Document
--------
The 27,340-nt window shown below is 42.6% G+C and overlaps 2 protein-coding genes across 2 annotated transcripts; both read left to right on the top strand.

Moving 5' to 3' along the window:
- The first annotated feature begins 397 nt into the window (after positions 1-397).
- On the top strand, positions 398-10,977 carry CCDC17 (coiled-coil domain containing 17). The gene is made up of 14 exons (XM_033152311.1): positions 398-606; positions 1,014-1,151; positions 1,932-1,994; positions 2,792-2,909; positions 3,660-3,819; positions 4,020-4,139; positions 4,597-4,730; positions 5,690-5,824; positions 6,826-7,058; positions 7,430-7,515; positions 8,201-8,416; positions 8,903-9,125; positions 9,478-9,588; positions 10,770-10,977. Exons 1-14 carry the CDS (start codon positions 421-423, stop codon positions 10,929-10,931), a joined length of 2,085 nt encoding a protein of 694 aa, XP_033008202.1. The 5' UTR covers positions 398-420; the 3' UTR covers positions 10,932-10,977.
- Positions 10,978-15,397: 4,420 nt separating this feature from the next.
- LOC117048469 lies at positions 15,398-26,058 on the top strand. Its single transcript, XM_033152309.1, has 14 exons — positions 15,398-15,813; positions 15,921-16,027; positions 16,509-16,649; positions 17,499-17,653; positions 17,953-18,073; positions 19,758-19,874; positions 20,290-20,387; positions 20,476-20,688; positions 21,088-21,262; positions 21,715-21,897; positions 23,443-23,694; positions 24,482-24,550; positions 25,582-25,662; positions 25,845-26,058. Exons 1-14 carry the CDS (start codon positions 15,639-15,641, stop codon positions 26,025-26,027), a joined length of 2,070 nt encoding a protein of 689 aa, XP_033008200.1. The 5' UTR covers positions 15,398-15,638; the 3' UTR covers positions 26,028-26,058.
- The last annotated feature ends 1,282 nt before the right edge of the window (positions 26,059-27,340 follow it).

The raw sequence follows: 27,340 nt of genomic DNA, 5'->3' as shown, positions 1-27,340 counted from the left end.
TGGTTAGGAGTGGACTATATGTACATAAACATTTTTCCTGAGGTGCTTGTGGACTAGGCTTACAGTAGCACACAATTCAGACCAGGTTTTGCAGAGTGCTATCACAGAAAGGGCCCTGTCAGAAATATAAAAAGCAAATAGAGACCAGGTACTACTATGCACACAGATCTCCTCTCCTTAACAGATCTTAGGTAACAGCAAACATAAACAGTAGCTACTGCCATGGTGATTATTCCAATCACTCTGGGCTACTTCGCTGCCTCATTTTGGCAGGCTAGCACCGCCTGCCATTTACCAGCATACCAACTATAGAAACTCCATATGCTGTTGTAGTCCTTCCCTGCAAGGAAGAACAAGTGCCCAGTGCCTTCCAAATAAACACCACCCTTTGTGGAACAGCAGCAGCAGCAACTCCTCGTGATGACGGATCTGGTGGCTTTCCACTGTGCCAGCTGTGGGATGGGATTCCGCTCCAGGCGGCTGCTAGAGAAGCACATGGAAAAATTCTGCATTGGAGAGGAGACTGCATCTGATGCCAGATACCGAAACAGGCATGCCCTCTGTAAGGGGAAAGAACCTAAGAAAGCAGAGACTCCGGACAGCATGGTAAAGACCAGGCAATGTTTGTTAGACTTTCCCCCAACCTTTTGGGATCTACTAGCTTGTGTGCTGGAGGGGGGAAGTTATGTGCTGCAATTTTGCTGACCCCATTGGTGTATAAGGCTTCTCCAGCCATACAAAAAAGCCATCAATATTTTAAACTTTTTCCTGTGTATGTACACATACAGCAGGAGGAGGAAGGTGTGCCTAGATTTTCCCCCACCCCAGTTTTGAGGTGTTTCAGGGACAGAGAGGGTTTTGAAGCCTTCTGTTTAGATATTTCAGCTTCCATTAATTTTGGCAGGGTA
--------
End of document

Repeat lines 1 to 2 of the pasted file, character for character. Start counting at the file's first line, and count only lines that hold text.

The 27,340-nt window shown below is 42.6% G+C and overlaps 2 protein-coding genes across 2 annotated transcripts; both read left to right on the top strand.

Moving 5' to 3' along the window: